I am an 'old' nurse/teacher, (my students are 11th/12th graders), and retiring in June. Regardless of allergy, what is vital is to know before something happens, is what to do when it does. In our school, the kids carry their own epipen or inhalers. If it is a condition that must be shared with the other kids and parents, then they can be part of the plan of what to do. I would talk to the parents, ask them what their ideal handling of their childs situation would be, write a lesson plan about the disease, an age appropriate explanation, maybe find a book, or dvd, or internet site to show the class, and then teach and practice what everyone would do in an emergency to help "Sam". Even the littlest can practice "sitting in their seat as quiet as a mouse". If it is a food allergy, involve the kids in fun nutrition, construct a menu with what Sam can eat, rather than what she can't, as you explain what will happen if she eats what she shouldn't. Kids always want to know the consequences.... It's important to talk about the scary parts, like EMS or an ambulance, and role assignments, like, who will go to the office, or call 911. And about teasing, or mockery, or bullying. God Bless you in your profession, and thanks for caring enough to ask,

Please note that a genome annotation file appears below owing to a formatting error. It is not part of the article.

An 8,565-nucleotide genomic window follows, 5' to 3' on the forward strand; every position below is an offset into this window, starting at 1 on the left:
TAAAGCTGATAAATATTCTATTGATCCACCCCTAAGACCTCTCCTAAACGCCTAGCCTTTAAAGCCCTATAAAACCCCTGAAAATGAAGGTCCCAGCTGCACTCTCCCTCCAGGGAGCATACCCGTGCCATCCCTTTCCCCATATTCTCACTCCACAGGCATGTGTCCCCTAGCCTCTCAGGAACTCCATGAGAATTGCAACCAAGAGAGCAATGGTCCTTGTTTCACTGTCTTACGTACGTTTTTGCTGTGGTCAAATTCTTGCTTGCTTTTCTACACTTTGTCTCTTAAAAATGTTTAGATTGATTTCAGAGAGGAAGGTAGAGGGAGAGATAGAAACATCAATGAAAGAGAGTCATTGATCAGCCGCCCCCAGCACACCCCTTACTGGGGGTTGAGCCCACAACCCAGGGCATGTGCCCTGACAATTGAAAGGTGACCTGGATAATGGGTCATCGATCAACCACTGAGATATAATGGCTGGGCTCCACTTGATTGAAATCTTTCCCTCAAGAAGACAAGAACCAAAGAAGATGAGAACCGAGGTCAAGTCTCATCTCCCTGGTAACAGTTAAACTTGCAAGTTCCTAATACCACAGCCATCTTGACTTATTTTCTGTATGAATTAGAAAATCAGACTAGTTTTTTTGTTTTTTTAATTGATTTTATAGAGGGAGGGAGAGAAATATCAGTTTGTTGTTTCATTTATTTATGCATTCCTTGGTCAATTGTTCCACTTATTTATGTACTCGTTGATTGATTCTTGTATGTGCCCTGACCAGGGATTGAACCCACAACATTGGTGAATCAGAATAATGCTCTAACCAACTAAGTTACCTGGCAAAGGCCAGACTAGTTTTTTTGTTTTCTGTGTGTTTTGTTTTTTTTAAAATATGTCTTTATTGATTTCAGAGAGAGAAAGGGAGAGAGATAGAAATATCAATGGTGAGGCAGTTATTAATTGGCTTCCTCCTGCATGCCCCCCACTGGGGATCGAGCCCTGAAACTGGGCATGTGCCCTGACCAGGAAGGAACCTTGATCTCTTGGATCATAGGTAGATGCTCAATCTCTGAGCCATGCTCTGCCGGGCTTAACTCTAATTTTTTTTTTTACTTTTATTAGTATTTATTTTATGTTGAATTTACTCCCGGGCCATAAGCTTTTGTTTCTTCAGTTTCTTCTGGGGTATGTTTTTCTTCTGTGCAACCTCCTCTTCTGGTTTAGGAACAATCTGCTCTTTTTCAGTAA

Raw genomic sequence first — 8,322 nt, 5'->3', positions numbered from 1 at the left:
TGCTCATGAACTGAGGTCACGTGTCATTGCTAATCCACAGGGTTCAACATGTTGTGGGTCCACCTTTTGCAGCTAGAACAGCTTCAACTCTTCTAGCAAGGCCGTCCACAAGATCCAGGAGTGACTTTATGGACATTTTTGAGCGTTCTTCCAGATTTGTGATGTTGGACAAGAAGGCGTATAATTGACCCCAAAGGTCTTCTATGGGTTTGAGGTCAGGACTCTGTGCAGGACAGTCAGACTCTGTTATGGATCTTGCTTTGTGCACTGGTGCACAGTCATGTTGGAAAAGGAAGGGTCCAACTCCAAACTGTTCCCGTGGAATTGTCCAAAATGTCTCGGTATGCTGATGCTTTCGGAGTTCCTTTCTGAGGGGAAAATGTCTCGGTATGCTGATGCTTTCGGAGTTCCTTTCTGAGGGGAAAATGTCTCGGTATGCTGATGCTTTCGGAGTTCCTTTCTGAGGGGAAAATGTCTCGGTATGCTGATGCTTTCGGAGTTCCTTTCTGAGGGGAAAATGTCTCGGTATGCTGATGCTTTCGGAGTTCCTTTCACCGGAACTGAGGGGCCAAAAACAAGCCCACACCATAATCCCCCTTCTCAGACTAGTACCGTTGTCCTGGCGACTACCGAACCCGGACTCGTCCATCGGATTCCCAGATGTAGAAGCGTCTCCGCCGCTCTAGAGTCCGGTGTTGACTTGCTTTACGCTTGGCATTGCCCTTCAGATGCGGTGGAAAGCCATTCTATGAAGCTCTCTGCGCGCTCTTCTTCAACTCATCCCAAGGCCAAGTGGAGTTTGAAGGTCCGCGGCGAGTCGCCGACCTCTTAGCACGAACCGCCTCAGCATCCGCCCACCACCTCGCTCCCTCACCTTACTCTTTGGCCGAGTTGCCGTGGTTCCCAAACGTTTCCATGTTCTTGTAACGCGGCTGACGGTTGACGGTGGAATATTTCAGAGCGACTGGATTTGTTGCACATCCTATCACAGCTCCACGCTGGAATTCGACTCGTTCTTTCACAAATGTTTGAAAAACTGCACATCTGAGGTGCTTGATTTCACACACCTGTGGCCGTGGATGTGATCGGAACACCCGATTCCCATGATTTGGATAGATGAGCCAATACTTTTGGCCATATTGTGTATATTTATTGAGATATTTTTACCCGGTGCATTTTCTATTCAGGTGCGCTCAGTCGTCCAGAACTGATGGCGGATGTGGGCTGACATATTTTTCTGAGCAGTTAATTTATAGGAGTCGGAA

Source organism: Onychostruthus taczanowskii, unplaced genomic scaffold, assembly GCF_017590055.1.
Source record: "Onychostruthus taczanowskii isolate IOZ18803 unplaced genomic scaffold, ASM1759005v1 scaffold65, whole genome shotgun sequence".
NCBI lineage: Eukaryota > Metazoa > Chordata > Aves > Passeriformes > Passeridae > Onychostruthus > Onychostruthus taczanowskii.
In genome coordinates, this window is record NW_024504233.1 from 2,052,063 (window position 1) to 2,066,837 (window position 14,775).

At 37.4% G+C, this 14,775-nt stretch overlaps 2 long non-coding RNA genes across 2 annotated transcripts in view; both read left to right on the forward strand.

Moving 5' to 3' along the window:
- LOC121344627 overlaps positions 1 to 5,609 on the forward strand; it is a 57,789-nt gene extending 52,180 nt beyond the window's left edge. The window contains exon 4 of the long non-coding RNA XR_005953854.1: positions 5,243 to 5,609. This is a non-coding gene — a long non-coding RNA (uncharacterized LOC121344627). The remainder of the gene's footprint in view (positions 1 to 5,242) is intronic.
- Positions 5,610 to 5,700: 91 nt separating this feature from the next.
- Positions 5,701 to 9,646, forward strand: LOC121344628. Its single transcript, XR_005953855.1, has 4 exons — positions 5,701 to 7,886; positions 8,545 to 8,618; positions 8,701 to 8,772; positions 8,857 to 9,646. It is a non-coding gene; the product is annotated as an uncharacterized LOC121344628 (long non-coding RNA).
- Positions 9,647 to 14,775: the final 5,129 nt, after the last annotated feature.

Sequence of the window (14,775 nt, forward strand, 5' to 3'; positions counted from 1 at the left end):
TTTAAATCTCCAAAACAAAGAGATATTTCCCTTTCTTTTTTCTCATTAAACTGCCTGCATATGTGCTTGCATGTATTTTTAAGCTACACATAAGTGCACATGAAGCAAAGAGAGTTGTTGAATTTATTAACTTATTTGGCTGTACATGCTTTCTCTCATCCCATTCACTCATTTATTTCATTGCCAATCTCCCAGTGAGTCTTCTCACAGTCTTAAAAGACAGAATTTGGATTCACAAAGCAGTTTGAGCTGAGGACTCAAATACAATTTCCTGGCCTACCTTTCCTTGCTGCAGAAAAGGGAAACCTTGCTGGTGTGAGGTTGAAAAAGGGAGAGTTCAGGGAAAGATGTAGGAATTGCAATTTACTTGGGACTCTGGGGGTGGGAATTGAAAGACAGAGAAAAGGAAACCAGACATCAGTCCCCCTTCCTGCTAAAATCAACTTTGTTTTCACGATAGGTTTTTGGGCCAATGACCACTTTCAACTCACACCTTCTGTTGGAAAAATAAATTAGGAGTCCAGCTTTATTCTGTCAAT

God knows, even if I don't....
CNS Lupus 2005, APS, Hashimoto's Thyroiditis
Meds: Plaquenil, Neurontin, Thyroid, Piroxicam, Aspirin, Atenolol and Norvasc, Prednisone 5mg daily and Paxil, Ambien every night.